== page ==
My batch was an elbow to the nose in its own right.  It was forged lovingly from farm nearly to table, undoubtedly the main thing on my mind when I decided I wanted to slaughter and butcher two pastured pigs last December at Blue-Green Farms in Virginia. I’d cured it successfuly before in a small wine fridge at home, so how could I go wrong? Answer: massively. The curing salts and fermentation culture didn’t take hold. The beef middle casings were wrong for the too confined curing space. The humidity in the wine fridge was off-kilter. The sausage developed a weird slime on the outside, which a handle of vinegar couldn’t counteract. And for weeks, every time I opened that little fridge, the house filled with a smell that she knew wasn’t right. But she let me go with it. She’s a saint.

Michael Ruhlman and Brian Polcyn’s cure-all book – simply titled Charcuterie – is the inspiration behind Charcutepalooza, a 200+ person curing competition being driven on Twitter and the websites of its two food bloggin founders, Cathy Barrow and Kim Foster.  I keep Ruhlman’s book in the basket near my bed, which I think scares her a bit because the pages are stained with lard and spice. Funny to think of it now, because she once expressed alarm about a condo I wanted to buy because it had a balcony off the bedroom, which of course meant I would constantly be “bringing sausages and meat from the grill through her pristine bedroom.” She was probably right. We bought the next place we saw.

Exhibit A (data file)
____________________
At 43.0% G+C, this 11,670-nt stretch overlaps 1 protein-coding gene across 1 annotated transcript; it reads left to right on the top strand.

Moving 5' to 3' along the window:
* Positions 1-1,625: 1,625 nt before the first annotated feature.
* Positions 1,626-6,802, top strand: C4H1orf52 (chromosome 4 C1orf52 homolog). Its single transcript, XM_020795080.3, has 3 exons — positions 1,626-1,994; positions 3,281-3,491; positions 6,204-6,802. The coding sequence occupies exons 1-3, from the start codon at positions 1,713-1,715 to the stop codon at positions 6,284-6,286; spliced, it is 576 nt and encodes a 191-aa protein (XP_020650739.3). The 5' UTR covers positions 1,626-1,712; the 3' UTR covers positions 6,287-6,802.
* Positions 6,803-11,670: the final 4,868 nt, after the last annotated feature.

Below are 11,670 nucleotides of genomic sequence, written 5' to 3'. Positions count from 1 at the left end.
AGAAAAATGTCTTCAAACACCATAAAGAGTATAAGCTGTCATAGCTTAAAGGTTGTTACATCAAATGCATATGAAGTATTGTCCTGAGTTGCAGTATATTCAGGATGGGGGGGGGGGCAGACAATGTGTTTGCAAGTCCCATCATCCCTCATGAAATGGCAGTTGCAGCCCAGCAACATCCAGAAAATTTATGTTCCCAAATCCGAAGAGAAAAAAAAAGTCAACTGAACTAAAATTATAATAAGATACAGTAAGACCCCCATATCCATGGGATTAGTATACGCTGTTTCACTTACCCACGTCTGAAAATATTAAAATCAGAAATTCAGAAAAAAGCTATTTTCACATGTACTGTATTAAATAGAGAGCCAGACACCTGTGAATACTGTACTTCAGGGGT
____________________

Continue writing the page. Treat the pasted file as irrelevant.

The only complaint I have about Ruhlman’s book is that it lacks a “Coping” section alongside the treatises on mold and the manifestos about fermentation. Even though he had the chance, the author didn’t cover it in his most recent post on safety and common sense for the Charcutepalooza faithful.

I was lost, so I did what any food nerd would do.  I pulled down the Charcutepalooza pancetta hanging in my kitchen and gave it a ride.